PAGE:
The animals lived 520 million years ago during the Early Cambrian, a period known as the ‘Cambrian Explosion’ in which all the major animal groups and complex ecosystems suddenly appeared. Tamisiocaris belongs to a group of animals called anomalocarids, a type of early arthropod that included the largest and some of the most iconic animals of the Cambrian period. They swam using flaps down either side of the body and had large appendages in front of their mouths that they most likely used to capture larger prey, such as trilobites.
However, the newly discovered fossils show that those predators also evolved into suspension feeders, their grasping appendages morphing into a filtering apparatus that could be swept like a net through the water, trapping small crustaceans and other organisms as small as half a millimetre in size.
Millions of years before hikers and livestock roamed the Ediacara Hills, the region was home to ancient creatures that mark the birth of animal life. In 1946, geologist Reg Sprigg was exploring the mountainous region in the Flinders Ranges, South Australia, when he came across fossilised imprints of soft-bodied organisms on slabs of quartzite and sandstone. Some had disc-shaped forms like jellyfish, others bore resemblance to worms and arthropods, and others were completely foreign. Sprigg first thought these fossils were from the Cambrian period, but later work showed they were Precambrian—a new geological period was created, set immediately before the Cambrian from 635–541 million years ago, and it was named after the Ediacara Hills. “Ediacara” comes from the Indigenous phrase for “veinlike spring of water”, so it’s pretty fitting that at that time, the region was underwater. The fossils are actually of marine animals, and they existed before animals had skeletons—they represent the oldest complex organisms on Earth. Other fossils of Precambrian soft-bodied organisms had been found before, scattered all over the world, but Ediacara Hills’ collection is the most diverse and most well-preserved. Over 40 different types of organisms have been identified so far, and NASA has even funded some work in the region in the hopes it will shed light on how life might evolve on other planets.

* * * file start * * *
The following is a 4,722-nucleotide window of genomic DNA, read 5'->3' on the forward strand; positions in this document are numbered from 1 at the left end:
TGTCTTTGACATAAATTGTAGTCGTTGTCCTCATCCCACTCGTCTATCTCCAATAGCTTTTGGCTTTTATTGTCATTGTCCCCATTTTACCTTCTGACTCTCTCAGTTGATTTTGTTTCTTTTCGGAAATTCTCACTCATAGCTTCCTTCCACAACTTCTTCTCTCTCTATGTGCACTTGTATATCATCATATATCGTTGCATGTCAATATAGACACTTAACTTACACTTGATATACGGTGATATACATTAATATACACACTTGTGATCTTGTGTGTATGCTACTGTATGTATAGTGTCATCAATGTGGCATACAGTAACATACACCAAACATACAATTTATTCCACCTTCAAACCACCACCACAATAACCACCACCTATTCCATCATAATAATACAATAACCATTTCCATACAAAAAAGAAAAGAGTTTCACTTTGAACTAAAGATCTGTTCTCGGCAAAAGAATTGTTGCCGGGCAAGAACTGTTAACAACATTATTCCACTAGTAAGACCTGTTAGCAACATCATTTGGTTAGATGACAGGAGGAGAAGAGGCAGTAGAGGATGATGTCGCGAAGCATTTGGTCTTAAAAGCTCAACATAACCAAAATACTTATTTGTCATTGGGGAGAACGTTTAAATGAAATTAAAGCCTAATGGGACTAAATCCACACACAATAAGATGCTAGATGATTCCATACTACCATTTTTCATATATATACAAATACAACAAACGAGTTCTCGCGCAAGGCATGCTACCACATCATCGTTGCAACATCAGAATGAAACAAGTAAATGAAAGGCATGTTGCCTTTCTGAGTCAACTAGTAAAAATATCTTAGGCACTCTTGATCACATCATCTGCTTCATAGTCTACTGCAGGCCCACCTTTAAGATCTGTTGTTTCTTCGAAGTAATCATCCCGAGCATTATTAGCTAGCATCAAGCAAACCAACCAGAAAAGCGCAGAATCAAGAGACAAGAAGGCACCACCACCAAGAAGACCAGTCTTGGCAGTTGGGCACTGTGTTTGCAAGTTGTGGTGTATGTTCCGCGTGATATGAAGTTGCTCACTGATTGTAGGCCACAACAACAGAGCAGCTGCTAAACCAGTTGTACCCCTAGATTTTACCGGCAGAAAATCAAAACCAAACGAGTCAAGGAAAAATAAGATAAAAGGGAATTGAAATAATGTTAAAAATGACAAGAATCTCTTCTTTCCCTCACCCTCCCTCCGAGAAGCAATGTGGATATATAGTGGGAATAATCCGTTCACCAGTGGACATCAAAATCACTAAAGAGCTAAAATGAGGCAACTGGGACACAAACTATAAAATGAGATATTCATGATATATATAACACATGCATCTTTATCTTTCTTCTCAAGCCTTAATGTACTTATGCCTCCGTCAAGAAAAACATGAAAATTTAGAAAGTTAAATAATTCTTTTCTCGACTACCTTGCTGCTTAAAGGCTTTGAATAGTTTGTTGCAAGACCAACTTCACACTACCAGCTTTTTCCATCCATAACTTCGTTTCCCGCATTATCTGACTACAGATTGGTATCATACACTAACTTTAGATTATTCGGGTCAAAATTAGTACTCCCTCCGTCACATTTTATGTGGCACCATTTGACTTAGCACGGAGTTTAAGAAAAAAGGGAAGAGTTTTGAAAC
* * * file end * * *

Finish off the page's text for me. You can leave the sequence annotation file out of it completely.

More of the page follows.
To kick off the blog here is an Ediacaran sea floor. I intend to discuss each of these in more detail over the coming weeks, so right now I am saying nothing (think of it as a tease perhaps). I have this picture as a postcard, so I am rather fond of it.
Also, here is one of my favourite Ediacaran Life images, by Tina Negus (one of the discoverers of Charnia masoni). There are some excellent images of fossils from Charnwood Forest in her photostream.
Located in Hamelin’s Pool, a shallow area of Shark Bay in Western Australia, these odd formations aren’t rocks—they’re stromatolites, and they were built over millennia by single-celled cyanobacteria (also known as blue-green algae). 4,000 to 6,000 years ago, a huge bank of seagrass began to block the tidal flow into Hamelin’s Pool, which meant that the water became twice as salty as the open ocean. Animals like snails and chitons that would usually feed on the algae couldn’t survive, so the blue-green algae began to flourish. Gathered in colonies, they trapped sediment with their sticky surface coatings. This sediment reacted with calcium carbonate in the water and formed limestone, essentially creating a living fossil—this limestone is alive, its top surface layer teeming with active cyanobacteria. The limestone builds up slowly at a rate of about 1mm per year. The stromatolites in Shark Bay are estimated to be between 3,000 and 2,000 years old, but they’re similar to life forms in Precambrian times, 3.5 billion years ago, at the dawn of complex organisms. There are over 50 kinds of cyanobacteria in Shark Bay, and one is thought to have descended from an organism that lived nearly 2 million years ago, making it a part of one of the longest biological lineages.